How the Hidden Antivirus Tools Built Into Your Mac Work

Render of a Mac

macOS comes with malware scanning built in.
Image: Apple

While macOS has a strong reputation for keeping your computer and your data safe from harm, it doesn’t have a visible antivirus tool like the Windows Security suite that comes as part of Microsoft’s desktop operating system. In fact, there are antivirus and security tools built into the software on your Mac—they’re just not as noticeable.

Take XProtect, for example. It won’t appear in the dock, or in the launcher, or if you search for it through Spotlight, but it’s there nonetheless. It functions much as you would expect an antivirus tool to function, looking for software patterns that are usually made by malware, via a tool called YARA, and using updates coded by Apple engineers.

Importantly, these patterns or signatures that can be used to spot malware are refreshed on a regular basis, separately from the main macOS software updates. If a new virus is found in the wild, Apple can patch macOS against it very quickly—and if that virus is then spotted, the Mac will swiftly block it and prevent it from running.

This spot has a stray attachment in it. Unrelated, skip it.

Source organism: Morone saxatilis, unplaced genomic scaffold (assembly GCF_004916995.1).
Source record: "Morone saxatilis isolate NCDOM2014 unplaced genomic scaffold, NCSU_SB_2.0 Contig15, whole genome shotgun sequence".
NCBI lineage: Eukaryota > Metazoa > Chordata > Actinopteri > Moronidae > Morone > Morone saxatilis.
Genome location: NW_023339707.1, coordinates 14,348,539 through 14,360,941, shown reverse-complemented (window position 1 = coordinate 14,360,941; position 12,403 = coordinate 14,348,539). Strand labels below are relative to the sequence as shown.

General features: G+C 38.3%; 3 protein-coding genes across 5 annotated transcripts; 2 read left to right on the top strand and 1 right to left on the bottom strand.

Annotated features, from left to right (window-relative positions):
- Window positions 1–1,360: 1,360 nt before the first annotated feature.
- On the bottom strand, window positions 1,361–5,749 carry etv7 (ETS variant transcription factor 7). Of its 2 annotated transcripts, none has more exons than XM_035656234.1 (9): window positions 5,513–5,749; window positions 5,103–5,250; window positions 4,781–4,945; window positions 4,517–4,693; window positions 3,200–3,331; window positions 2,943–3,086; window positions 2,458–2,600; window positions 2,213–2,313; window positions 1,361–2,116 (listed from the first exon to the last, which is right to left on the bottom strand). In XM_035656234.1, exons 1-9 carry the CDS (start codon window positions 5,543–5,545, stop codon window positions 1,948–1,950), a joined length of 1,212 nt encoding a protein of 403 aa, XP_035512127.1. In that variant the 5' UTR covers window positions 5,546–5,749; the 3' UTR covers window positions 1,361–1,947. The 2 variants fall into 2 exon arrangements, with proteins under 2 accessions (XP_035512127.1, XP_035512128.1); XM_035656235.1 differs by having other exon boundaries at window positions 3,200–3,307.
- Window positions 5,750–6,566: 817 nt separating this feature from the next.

XProtect swings into action at three different points: Whenever an app is launched for the first time, whenever an app has been changed in some way in the file system, and whenever a new signature update is delivered by Apple. With those precautions in place, it’s very difficult for an unwelcome bit of code to get past a Mac’s defenses.

If something sinister should get through, then XProtect can help here as well: Apple is also able to issue updates to the tool that remove infections from known malware. Based on some clever user analysis (via Ars Technica), it looks as though XProtect has been getting more and more aggressive in its malware hunting in recent months—it can run virus scans once a day or even more often, if the system isn’t too busy doing something else.

A screenshot of a macOS pop-up

Incoming apps are checked for malicious code.
Screenshot: macOS

XProtect isn’t the only security service keeping macOS protected, either. Notarization is the vetting system that Apple uses to whitelist software for use on Macs: Software submitted to Apple is scanned for malware, and given a safety badge if it passes the test. It’s a…